|MAGDOVITZ, BRITTANY - University Of Georgia|
|GUMMALLA, SANJAY - American Frozen Food Institute|
|GARREN, DONNA - American Frozen Food Institute|
|THIPPAREDDI, HARSHAVARDHAN - University Of Georgia|
|HARRISON, MARK - University Of Georgia|
Submitted to: Journal of Food Protection
Publication Type: Peer Reviewed Journal
Publication Acceptance Date: 6/17/2021
Publication Date: 6/22/2021
Citation: Magdovitz, B., Gummalla, S., Garren, D., Thippareddi, H., Berrang, M.E., Harrison, M.A. 2021. Prevalence of Listeria species and Listeria monocytogenes on raw produce arriving at frozen food manufacturing facilities. Journal of Food Protection. https://doi.org/10.4315/JFP-21-064.
Interpretive Summary: Listeria monocytogenes is a human bacterial pathogen that is ubiquitous in nature and can be found on fresh produce. Since this organism can survive cool and freezing temperatures, it is particularly concerning for the frozen vegetable industry. In this study, we collected samples of raw produce upon delivery to commercial vegetable freezing plants to determine the prevalence of Listeria spp and Listeria monocytogenes on these commodities prior to washing, packaging and freezing. Samples of corn, carrots, green beans, peas and spinach were cultured for Listeria species and Listeria monocytogenes. Prevalence of Listeria species in each commodity was: spinach 67%, peas 50%, corn 32%, green beans 22% and carrots 13%. Listeria monocytogenes was detected on 14% of corn, 6% of peas and 4% of green beans. These data show that raw produce can be contaminated with human pathogens upon arrival at the frozen vegetable processing plant. These data are useful to vegetable processors as they design adequate measures to sanitize vegetables prior to and during the freezing process in order to provide a safe and wholesome product to the consumer.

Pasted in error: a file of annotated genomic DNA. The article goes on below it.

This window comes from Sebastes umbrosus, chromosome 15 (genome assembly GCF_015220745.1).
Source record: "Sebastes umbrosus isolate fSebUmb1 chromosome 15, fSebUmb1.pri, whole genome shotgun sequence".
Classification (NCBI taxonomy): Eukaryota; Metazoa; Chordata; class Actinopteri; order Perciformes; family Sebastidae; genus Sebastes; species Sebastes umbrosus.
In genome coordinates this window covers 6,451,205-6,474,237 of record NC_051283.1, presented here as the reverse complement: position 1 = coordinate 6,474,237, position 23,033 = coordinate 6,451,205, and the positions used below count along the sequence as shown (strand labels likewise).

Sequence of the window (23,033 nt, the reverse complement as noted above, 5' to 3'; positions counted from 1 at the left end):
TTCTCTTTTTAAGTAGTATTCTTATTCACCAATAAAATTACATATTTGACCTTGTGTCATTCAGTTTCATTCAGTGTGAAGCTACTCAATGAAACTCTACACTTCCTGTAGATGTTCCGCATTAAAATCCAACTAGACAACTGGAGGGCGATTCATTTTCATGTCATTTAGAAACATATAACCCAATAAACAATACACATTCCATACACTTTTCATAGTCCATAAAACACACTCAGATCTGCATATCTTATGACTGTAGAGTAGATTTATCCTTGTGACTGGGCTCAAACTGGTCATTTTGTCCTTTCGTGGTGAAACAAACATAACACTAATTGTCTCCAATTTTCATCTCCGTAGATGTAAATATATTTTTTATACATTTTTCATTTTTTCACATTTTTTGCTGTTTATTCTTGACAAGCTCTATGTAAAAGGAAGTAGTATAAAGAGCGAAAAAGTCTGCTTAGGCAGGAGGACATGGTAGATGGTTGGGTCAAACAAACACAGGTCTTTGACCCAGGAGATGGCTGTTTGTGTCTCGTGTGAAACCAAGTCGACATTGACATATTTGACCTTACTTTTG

Technical Abstract: Ubiquity of Listeria monocytogenes in the environment impacts the food industry and presents concerns for frozen food facilities. This study determined the prevalence and numbers of Listeria species and L. monocytogenes on raw produce arriving at frozen food facilities. Raw produce was collected using multi-level blinding protocols to ensure anonymity of participants and avoid traceback. Five raw vegetables were selected: corn, carrots, green beans, peas, and spinach. Raw products were collected after arrival at the facilities but before any cleaning or other pre-processing steps that are typically performed inside the facility. The Food and Drug Administration's Bacteriological Analytical Manual (BAM) method for detection of Listeria spp. and L. monocytogenes was followed, with PCR screening followed by selective plating methods. Listeria numbers were estimated from positive samples using the most probable number (MPN) methodology. A total of 290 samples were collected, with 96 and 17 samples positive for Listeria spp. (33.1%) and L. monocytogenes (5.9%), respectively. Enumeration data for the 96 Listeria spp. samples indicated 82 samples had greater than 100 MPN Listeria spp./g and 14 samples less than 100 MPN Listeria spp./g. The prevalence of Listeria spp. varied by commodity: spinach (66.7%), peas (50%), corn (32.2%), green beans (22.2%), and carrots (13%). L. monocytogenes prevalence was determined in corn (13.6%), peas (6.3%), and green beans (4.2%) arriving at processing facilities. U.S. regulators consider L. monocytogenes an adulterant and apply a zero tolerance regulatory action limit for the presence of this pathogen in ready-to-eat foods. Prevalence and pathogen concentration data from raw commodities found in this study can provide the industry information to conduct more accurate quantitative risk assessments and provide a baseline to model and target appropriate pathogen reduction steps during processing.